New public artwork showcasing youth experiences arrives in Sandwich

A local community arts group revealed new permanent public artwork in Windsor's west end Friday that was inspired by youth experiences in the city.

The instalments took about a month to construct

A skateboard sign created by local artists now sits in Windsor's Queen's Dock Park. (Tahmina Aziz/CBC)

A local community arts group revealed new permanent public artwork in Windsor's west end Friday that was inspired by youth experiences in the city. 

Colourful maps and signs, along with picnic tables are some of the latest additions in Windsor's Queen Dock park as part of the West End Art Project's newly launched display. Project coordinator Veronica Samek teamed up with the Vanguard Youth Arts Collective to showcase the work of local artists. 

The project, which was supposed to launch in March but got pushed because of the pandemic, has been funded by the Gordie Howe International Bridge Community Benefits Plan.

With the extra time, Samek said they launched a survey to find out what residents want to see. 

This is one of the picnic tables that artists created for the West End Art Project's display. (Tahmina Aziz/CBC)

"When you look, especially in this area, you kind of have to think about the future right," she said. 

"So if you look at what happens next, it's really affecting the youth, so the youth narrative it can be captured by art, it does have that expression and you really have to find a language that can speak to all people and that's what art can do." 

While most of the artwork will be at Queen's Dock park, another piece is located at Dominion House Tavern. 

In total, 17 artists contributed to the display, one of whom is the Vanguard Youth Arts Collective's Kristina Bradt. 

Bradt helped create the map of the west end, which includes locations that locals flagged to them in the survey. Some of these locations are popular spots, places that people want to visit or ones that people want to see recognized more.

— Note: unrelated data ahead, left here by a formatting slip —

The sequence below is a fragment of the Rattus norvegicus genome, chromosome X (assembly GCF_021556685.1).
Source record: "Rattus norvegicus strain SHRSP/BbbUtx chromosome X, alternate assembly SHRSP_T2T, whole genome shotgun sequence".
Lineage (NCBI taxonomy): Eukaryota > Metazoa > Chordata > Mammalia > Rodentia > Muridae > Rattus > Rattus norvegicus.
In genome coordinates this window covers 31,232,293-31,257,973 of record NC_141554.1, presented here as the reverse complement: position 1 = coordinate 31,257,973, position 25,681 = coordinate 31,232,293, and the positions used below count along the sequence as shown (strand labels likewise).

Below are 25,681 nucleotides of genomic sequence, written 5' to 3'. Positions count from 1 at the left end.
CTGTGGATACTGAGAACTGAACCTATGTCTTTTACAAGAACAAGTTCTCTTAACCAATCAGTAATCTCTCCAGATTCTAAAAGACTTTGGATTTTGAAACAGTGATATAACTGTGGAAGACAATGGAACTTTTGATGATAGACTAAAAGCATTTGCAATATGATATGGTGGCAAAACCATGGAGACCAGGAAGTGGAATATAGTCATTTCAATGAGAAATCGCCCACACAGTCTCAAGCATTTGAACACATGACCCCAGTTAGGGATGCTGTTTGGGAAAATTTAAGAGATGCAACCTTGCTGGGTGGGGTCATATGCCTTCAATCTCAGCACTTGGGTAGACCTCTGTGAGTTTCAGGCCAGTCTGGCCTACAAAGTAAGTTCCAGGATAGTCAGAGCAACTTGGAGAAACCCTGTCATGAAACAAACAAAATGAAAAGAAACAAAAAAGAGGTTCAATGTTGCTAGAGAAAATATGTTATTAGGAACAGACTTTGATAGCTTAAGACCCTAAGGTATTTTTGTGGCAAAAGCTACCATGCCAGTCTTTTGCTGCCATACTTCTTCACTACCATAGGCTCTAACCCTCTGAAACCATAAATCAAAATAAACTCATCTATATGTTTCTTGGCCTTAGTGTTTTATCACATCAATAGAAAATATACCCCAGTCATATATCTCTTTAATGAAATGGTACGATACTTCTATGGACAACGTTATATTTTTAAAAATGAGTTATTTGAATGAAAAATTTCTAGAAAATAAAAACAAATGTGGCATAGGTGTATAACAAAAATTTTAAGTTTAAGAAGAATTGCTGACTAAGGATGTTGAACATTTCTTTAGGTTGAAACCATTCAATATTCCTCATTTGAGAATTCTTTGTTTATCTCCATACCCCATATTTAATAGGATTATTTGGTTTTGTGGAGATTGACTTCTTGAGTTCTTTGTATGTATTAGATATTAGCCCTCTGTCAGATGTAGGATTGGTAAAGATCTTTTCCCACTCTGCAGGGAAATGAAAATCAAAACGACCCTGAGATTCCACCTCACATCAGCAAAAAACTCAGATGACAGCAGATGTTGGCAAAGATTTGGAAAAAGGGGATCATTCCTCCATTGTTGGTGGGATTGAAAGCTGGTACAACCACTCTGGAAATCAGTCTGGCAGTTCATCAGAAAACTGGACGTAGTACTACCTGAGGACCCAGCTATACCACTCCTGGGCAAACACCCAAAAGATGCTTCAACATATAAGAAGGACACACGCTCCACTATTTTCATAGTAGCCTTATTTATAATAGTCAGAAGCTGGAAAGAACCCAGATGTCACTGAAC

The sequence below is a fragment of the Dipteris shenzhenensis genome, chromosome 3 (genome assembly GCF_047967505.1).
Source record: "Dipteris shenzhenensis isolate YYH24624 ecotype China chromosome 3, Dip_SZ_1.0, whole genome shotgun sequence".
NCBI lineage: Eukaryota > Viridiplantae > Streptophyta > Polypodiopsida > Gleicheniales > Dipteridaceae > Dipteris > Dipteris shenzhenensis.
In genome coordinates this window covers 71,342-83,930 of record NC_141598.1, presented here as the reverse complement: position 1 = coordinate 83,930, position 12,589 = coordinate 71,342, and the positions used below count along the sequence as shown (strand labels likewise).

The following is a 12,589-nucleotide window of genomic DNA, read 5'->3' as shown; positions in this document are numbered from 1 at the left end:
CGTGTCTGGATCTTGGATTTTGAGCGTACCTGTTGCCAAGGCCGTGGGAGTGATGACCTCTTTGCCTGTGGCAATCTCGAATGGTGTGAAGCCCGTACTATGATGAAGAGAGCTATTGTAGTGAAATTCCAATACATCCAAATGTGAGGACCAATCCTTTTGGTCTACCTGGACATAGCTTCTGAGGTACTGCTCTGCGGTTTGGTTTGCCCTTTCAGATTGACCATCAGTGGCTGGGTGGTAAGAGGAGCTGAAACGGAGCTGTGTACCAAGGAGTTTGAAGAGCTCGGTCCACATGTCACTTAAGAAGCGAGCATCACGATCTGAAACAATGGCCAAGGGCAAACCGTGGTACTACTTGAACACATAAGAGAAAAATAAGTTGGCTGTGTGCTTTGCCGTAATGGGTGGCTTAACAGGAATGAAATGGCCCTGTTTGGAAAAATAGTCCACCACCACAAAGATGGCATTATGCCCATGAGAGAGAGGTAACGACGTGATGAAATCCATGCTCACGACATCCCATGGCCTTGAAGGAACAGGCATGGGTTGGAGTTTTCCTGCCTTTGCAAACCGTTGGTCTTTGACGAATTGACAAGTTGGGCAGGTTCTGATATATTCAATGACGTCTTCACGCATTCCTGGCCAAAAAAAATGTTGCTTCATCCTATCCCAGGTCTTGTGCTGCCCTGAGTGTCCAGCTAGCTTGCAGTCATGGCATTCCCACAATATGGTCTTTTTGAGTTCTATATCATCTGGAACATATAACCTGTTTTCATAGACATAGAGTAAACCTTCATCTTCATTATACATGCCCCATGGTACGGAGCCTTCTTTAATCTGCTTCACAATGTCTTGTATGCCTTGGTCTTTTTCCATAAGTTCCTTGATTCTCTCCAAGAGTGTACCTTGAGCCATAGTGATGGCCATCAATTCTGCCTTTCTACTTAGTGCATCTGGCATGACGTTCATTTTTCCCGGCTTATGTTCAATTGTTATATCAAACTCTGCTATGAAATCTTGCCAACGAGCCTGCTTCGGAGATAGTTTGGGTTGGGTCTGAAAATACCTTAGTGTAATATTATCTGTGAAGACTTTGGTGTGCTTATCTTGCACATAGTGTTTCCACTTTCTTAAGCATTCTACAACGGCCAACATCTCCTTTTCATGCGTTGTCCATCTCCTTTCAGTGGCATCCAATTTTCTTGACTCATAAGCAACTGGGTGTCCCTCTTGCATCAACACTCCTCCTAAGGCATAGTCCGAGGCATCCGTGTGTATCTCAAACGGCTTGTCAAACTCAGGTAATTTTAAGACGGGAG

"We wanted to do it in a very vibrant, colourful way, something eye-catching when people walk up to the park or when people walk by," Bradt said.

"Maybe they'd see a name of a place that maybe they don't recognize and that would pursue them to go on an adventure and go outside and really explore especially during the times of COVID ... we cant really always connect together but we can go and connect with nature and be outside and visit our city that way." 

Kristina Bradt (left) and Veronica Samek (right) sit at the new picnic tables at Queen's Dock Park. (Tahmina Aziz/CBC)

Bradt is from Essex County but says she has lived in the west end for the last eight years. 

"[This] is a great opportunity, I feel more connected with the city, with youth, with my friends, fellow artists," she said. 

Artist Samantha Enriquez, vice-president of Vanguard Youth Collective, focused on a design that showcases all the food that can be found on Wyandotte Street West. Everything from ramen to Windsor's famous pizza, sushi and bubble tea are featured. 

A map that shows parts of Windsor and was created by the Vanguard Youth Arts Collective. (Tahmina Aziz/CBC)

"I've lived in Windsor for 8 years now and it's felt like a home now and especially making memories with friends in these areas it was really special for me to make a mark here," she said. 

East end Windsorites Jeff Seguin and David Krietze were in attendance and browsing the new pieces, which they said "bring up the area." 

"I think it's kind of cool," Seguin said. "I really think its a nice project that's due for the west end. They couldn't have it in a better spot." 


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